“We’re already facing climate disaster and these glaciers and mountains will be destroyed if there is not a check on unbridled industrial development and military maneuvers” in the region, Wangchuk said in an interview on Sunday. (VOA) Wangchuk has criticized the national government for, among other projects, approving a giant 13-gigawatt solar power project without local consultation.

“Ladakh has become like a colony,” Wangchuk lamented. “Some commissioners from a far off place, with no link with local people or ecology, are trying to run this place. Ladakh is in fact like Mars. Imagine someone, say from Lucknow, trying to make policies for the region. They wouldn’t understand and they will end up making big mistakes, cause irreparable damage to our valleys, mountains.” (Hindustan Times)

Sandwiched between India, Pakistan, and China, Ladakh is also facing territorial uncertainties amid political deadlocks and a military standoff with China since 2020,4 in addition to the erratic disruptions caused by climate change.

Wangchuk observed that Ladakh’s nomads were also losing access to prime pastureland amid India’s huge industrial development plans as well as territorial encroachments by China’s military. The news website VOA reported that shepherds in the region have complained about Chinese troops seizing multiple pasturelands and restricting them from grazing their herds.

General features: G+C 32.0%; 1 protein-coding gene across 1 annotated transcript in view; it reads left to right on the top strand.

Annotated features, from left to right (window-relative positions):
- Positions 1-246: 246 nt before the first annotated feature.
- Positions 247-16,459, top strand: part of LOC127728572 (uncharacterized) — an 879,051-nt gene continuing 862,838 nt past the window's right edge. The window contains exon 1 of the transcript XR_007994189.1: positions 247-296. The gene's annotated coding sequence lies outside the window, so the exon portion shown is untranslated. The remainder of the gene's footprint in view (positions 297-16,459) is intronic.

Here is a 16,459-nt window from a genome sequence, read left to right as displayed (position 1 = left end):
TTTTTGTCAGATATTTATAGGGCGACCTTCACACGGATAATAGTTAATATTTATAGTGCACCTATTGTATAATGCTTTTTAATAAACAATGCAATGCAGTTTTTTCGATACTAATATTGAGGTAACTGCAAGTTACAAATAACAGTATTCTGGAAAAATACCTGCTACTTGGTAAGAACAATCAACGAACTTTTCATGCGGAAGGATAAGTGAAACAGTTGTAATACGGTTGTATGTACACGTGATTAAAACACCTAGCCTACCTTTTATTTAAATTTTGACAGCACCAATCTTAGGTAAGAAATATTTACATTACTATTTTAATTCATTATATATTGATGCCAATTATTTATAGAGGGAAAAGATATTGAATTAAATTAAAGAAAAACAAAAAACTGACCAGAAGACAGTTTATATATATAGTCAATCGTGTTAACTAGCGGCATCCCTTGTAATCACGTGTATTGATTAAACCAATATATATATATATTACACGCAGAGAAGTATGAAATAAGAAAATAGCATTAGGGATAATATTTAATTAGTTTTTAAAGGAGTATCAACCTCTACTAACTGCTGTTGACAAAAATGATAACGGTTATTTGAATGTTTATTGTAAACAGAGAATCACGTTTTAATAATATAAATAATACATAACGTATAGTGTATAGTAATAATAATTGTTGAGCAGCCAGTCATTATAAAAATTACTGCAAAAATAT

Thousands of people in Ladakh have joined Wangchuk’s protest in Leh on 24 March. From

Wangchuk emphasized that these compounding factors equalled “not just a local disaster in [the] making but an international one as these mountains are part of [the] Greater Himalayas, intricately linked to over two billion people and multiple countries.” (VOA)

Ladakh’s status as a refuge for endangered wildlife is also under threat. India’s Trans-himalayan biogeographical zone is populated by numerous rare and endangered species, among them wild yaks, snow leopards, and black-necked cranes. These and other fragile wildlife populations form an interconnected ecosystem that has been instrumental in been sustaining indigenous communities for centuries.

Wangchuk has cautioned that his 21-day fast, which is scheduled to conclude tomorrow, will be continued by a relay fast: “Women will fast for 10 days, then the youth, then bhikshus, [then] nomads,” he said. “Saving Ladakh is important for the country. On one side there is Pakistan, and China on another. People’s confidence is important as it’s a sensitive region.” (Hindustan Times)

The activist has pledged that a protest march to the border with China will be held after the conclusion of his 21-day fast in order to bear witness to territorial encroachments. 

“If we go to the Changthang Plains on the border of Tibet or China, you will see how much land the nomadic tribes that are famous for producing pashmina fiber are losing,” Wangchuk noted. “On one hand, they are losing land to Indian corporates, who are going there to set up their plants, industry, maybe mining in future. There is already a huge 13-gigawatt solar plant and they are losing roughly 150,000 square kilometers of prime pastureland to it. . . . On the other hand, they are losing land to the Chinese army, which is encroaching from the north.” (The Wire)